Over time, little by slowly, recovery becomes who we are


The Thinker

A few lifetimes ago, I worked in education. Many of those who know me today have a hard time picturing me as director or principal of alternative schools, but that’s who I was for more than a third of my adult life. (Of course, even harder for them to imagine is me as a Baptist of any kind, much less a Baptist minister and seminarian, but there it is.) 

In education as in much of the world where describing things takes the place of changing them, “models” proliferate. To choose three very broad examples, Behaviorism, views human learning as yet one more arena for operant conditioning (rewarding desired behavior, ignoring or punishing undesired behavior) treats teaching a child to read as not fundamentally different than “teaching” a pigeon to walk in a figure eight. Cognitivism views learners as processors of information, not just responding to stimuli as in behaviorism. In some way, cognitivists hope to pry open the black box of the human mind and focus on the how of learning. Constructivism, with its focus on understanding how students think, how they construct knowledge out of a variety of experiences, draws upon prior knowledge to construct a scaffold for new information to be attached.

Theories offer only a half-constructed bridge to reality. Put another way, I’d rather learn about combat from real soldiers who have fought in real wars than from military theorists. Give me Norman Mailer, James Jones or Tobias Wolff over von Clausewitz, B.H. Liddell Hart or even Lao Tzu. The man who has been to war knows combat in his bones and heart; the theorist only in his mind.

Still, despite my complaints above, theories do occasionally offer practical help. Strategies generate tactics and tactics are what I crave. For example, a wise graduate-school professor of mine, Charlie Mitsakos, introduced me to the Four Stages of Competence, drawn from the work of Noel Burch. The four stages also apply, I think, to recovery itself. First, though, the learning model:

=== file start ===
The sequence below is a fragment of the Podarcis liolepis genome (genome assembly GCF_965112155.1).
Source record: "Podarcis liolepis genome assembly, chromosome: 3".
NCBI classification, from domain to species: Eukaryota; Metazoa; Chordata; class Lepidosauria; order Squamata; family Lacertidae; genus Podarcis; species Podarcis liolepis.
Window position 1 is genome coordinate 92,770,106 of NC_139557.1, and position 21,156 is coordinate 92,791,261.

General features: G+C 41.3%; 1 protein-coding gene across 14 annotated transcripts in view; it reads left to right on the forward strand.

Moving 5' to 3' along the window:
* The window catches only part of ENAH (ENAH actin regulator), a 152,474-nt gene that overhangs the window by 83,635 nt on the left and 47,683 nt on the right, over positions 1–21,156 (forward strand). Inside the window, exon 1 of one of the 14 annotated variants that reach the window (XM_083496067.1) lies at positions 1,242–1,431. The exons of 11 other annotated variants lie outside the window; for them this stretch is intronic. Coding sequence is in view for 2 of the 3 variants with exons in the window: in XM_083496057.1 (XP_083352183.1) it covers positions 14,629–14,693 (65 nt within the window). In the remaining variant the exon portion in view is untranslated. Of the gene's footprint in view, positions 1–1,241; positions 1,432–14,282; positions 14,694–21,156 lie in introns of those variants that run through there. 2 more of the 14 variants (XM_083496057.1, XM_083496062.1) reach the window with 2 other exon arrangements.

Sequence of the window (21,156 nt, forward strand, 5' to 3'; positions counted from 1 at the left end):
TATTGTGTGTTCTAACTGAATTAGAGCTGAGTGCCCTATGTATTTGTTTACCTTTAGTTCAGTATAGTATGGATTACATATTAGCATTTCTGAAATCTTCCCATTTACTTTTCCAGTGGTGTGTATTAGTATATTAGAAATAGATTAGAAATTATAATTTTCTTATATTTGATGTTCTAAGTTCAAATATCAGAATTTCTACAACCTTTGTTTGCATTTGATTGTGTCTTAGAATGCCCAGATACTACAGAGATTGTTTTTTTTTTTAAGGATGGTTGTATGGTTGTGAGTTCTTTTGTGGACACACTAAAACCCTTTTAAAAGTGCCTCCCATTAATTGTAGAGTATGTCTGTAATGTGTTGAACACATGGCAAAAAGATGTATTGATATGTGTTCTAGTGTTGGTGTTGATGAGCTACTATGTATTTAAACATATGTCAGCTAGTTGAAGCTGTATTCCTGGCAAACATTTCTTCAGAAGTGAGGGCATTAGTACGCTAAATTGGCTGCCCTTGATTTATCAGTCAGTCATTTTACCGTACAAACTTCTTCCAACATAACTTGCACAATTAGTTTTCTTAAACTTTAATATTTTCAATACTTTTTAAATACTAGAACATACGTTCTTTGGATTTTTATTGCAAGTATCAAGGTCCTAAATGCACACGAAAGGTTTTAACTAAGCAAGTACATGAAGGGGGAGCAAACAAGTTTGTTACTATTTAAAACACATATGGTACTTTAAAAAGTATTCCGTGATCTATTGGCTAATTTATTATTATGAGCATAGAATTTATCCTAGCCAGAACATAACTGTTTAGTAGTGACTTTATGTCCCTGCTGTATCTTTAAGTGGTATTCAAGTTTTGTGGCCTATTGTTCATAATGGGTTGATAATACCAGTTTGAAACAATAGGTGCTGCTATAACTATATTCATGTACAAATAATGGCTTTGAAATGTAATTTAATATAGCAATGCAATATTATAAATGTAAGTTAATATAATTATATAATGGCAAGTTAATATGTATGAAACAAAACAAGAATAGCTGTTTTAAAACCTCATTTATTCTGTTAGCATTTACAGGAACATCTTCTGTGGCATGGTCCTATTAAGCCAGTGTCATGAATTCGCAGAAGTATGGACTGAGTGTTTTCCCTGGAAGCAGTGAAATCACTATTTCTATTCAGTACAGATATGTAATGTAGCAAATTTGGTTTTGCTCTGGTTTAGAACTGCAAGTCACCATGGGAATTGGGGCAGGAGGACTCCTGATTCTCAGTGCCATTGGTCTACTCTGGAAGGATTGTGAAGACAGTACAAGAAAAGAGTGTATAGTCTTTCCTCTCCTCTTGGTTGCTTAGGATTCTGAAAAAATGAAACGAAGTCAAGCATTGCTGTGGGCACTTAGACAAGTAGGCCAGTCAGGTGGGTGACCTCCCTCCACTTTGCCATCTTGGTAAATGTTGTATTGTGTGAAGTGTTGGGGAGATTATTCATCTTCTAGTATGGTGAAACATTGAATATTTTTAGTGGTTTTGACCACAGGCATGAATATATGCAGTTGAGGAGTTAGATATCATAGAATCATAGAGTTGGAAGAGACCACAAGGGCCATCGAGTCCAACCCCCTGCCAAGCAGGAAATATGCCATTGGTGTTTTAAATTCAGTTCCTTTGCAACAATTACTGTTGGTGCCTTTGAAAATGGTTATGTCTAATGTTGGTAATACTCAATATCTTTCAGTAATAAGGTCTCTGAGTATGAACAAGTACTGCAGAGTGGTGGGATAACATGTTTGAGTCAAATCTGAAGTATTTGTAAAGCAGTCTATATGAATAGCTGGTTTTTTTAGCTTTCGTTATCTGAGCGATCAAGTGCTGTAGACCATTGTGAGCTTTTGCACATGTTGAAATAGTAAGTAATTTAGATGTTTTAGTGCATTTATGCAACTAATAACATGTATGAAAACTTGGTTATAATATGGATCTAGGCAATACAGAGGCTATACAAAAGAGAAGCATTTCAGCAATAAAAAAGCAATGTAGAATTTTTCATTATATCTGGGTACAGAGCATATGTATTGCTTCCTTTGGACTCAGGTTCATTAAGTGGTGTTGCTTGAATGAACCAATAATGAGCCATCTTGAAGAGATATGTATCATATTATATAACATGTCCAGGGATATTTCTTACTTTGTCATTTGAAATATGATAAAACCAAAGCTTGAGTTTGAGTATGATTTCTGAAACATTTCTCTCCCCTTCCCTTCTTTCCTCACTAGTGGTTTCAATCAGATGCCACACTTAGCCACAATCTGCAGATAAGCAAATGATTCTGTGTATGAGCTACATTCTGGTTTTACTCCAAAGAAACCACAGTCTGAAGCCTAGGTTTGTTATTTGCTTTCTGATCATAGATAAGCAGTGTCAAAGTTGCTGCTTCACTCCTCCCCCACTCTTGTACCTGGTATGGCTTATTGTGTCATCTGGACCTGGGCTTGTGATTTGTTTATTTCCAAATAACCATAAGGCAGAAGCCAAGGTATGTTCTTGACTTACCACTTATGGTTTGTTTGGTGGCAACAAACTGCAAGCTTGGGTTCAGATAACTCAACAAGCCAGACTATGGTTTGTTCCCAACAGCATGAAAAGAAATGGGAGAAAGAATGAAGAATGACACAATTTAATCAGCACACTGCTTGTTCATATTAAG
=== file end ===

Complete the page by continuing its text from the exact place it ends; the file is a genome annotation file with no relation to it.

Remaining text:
1) Unconscious incompetence

The learner doesn’t know s/he is incompetent. Think of the preschooler banging unselfconsciously on a piano.  Just doing is enough at this stage.

2) Conscious incompetence

The learner recognizes s/he is incompetent but doesn’t know what s/he needs to become competent. Mistakes are learning opportunities at this stage. Think of the beginning piano student who struggles to play notes in some kind of order.

3) Conscious competence

The learner has competence, but only when s/he is paying close attention. Think of the piano player who must stay focused on the sheet music, on arm placement, on the use of pedals, etc.

4) Unconscious competence

The learner has internalized the skill, made them his or her own. The skill has become part of the learner, not an outside object to be mastered.

And now, back to recovery, or at least its possibility.

1) Unconscious Using

Drugs and alcohol aren’t a problem for me; they’re a solution—to boredom, to shyness, to loneliness. Soon, they become a solution to everything, a panacea for life.

2) Conscious Using

Other people are noticing how much I’m using, and I need to minimize their knowledge. I probably should cut down, maybe even quit. No longer a cure-all, using has become as much a problem as a solution.

Then . . . a miracle occurs

3) Conscious Recovery

The newly recovered person must be ever mindful of a fragile recovery—staying away from old haunts, cutting off ties with using companions, consciously searching for gratitude, going to meetings, etc. The newly recovered person makes recovery the center of existence, in much the same way s/he used to view using.

4) Unconscious Recovery

Over time, little by slowly, recovery becomes who we are. We are still aware of our physical, emotional and spiritual health, using regular check-ins as maintenance, but our lives aren’t focused on recovery, because we are people in long-term recovery.

I can’t say this model is completely accurate for all people, but I do know it describes my history. As above, models are useless compared to experience, so feel free to create your own model—or use none at all. Just this caveat: if you’re going to make your own model, be careful about sniffing the glue. I’ve got stories about that practice, and I’ll be glad to tell you about that when you stop by Hope for New Hampshire Recovery.

Keith HowardKeith Howard is Executive Director of Hope for NH Recovery and author of Tiny White Box blog.